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Hike the Pilot Butte Trail

Pilot Butte

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Length: 1.9 miles

Elevation Gain: 475 feet.

Pilot Butte is Bend’s very own volcano, located right in the middle of town. The buttte formed almost 200,000 years ago when a vent in the earth started spewing lava into the sky. The lava would then cool, because the sky isn’t as warm as a lava chamber under the earth’s crust, and fall back down over the vent, creating a pile of rock we like to call a cinder cone. You can now climb this 480 foot tall pile of lava to get some impressive views stretching over much of Central Oregon, from the Cascades to the west, Smith Rock to the north, and Paulina Peak to the south. Plus, the climb is a good workout for your glutes, so you can get that bubble butt you’ve always craved.

Begin your hike from the park on the east side of Pilot Butte. There are bathrooms here and a playground in case you need to bribe your kids with a little swing time after your forced march up the mountain. The trail leaves out of the south end of the parking area, towards the highway. You will see an informational kiosk on the sidewalk right as the trail begins.

The trail begins climbing pretty much right off the bat and quickly loops back to the north through a burned area that was set off by some fine young men playing with fireworks. After traveling just a little ways, you will encounter a junction, with the paved trail you are on heading to the left and a dirt path heading straight ahead. You will want to head straight, staying on the Nature Trail.

If you are hiking the Pilot Butte in the winter or before 10:00 AM, the paved trail can make a nice variation. It heads over to the road, and then you can hike the road the rest of the way up, followed by a trip down the Nature Trail. This will add about .2 miles to your hike. You can hike up the road at any time, but it isn’t as much fun with cars zooming by.

As you hike up the nature trail, there will be plenty of benches to stop and rest and soak in the view if you desire. The trail is a fairly constant uphill grade, with a few steep spots. The changing views as you completely circle Pilot Butte are a pretty cool feature of this climb.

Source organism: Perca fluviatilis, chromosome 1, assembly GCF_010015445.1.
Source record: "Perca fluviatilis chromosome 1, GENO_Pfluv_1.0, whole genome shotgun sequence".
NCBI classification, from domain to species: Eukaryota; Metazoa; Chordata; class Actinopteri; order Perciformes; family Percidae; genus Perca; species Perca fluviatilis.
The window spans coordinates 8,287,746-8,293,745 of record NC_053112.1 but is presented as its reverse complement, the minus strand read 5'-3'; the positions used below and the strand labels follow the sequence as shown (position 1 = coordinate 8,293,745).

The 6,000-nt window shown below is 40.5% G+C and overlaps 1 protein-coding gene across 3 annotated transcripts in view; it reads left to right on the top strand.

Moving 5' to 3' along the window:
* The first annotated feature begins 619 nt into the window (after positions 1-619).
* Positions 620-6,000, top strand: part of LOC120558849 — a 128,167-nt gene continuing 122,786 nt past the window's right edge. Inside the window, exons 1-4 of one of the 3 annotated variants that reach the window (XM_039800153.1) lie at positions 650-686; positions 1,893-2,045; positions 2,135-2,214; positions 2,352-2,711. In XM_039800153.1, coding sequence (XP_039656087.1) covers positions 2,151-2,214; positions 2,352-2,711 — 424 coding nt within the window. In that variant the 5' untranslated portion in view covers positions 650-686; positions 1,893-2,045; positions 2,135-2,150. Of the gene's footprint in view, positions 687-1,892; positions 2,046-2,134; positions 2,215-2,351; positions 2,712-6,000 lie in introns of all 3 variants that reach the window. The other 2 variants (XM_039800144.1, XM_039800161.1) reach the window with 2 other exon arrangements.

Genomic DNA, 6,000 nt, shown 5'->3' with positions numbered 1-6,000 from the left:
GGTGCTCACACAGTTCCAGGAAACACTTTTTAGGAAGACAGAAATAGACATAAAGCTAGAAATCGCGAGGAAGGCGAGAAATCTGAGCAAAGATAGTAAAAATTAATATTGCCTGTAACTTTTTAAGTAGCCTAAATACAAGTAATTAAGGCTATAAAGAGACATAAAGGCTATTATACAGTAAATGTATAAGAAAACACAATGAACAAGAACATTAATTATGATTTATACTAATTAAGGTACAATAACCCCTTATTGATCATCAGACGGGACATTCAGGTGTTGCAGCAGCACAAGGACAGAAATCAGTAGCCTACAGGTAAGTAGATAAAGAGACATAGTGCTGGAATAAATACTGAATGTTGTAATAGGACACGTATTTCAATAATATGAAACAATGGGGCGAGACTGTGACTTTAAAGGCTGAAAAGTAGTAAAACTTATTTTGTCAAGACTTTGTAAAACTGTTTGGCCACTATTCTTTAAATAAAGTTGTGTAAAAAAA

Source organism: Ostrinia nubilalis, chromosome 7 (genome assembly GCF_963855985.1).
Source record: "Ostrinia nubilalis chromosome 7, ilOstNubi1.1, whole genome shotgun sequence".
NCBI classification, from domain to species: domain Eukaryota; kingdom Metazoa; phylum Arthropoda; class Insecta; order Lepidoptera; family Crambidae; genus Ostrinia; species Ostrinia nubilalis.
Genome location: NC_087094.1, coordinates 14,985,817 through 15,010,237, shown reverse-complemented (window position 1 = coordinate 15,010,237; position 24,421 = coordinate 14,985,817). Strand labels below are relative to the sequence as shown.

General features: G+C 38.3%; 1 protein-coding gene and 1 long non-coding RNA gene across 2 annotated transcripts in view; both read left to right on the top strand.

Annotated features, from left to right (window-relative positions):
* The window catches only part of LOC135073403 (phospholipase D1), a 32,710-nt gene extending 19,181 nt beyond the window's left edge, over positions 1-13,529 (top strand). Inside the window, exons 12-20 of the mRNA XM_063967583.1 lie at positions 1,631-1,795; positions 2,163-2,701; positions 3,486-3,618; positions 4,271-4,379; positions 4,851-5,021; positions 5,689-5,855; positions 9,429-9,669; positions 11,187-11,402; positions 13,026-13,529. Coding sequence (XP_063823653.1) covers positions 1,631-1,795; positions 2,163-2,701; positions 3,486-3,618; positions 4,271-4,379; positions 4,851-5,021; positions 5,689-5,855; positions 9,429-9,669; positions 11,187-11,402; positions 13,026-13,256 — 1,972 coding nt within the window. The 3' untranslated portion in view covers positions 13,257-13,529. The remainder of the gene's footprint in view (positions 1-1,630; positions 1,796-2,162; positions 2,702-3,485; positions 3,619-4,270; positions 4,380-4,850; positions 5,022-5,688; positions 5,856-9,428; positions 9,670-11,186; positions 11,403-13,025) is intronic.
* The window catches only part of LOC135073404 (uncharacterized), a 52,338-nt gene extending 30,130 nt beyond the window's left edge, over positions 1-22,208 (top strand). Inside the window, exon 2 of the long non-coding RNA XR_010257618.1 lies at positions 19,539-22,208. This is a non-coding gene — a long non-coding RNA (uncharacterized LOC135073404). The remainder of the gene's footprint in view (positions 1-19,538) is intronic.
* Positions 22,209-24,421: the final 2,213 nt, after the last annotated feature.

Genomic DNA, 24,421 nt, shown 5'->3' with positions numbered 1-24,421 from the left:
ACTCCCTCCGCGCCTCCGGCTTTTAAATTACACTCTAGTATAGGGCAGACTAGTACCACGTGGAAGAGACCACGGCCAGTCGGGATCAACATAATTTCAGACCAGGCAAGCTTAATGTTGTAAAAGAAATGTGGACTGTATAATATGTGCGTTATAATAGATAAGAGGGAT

Once you reach the top, there are a number of interpretive panels encircling the summit area for your reading enjoyment. There is also a mountain finder to help you identify all the peaks surrounding you. So enjoy the view, try to pick out your house or hotel, and get back down before it decides to erupt again.

Directions

To reach Pilot Butte State Scenic Viewpoint, head west on Highway 20 from 27th St. Take the very last road heading north before the highway begins to head around the butte, Arnett Way. There will be a large sign directing you to the trailhead. Drive a block and then head to the left and you will drive right into the parking area. If you are coming down Highway 20 from the west, there’s a median down the middle of the road so you won’t be able to turn down Arnett Way. You may as well give up and go home. Or go one more block to Azure Drive, make a left on Savannah Drive, and then another left onto Linnea Drive, but it’s your call.

Things to Know

Passes: No passes required.

Dogs: Allowed and must be on leash.

Usage: Heavy

Open Season: Trail is open all year, but can get icey or snow covered in the winter. Vehicles are not allowed on the summit drive before 10AM and in the winter.

View Trail Map
Pilot Butte Overview Thumbnail
Benches line the trail on the way up Pilot Butte The view of the cascades from the summit of Pilot Butte (They are there in the clouds, I swear!!) Gray Butte and Smith Rock are visible towards the north. A mountain finder on the summit.
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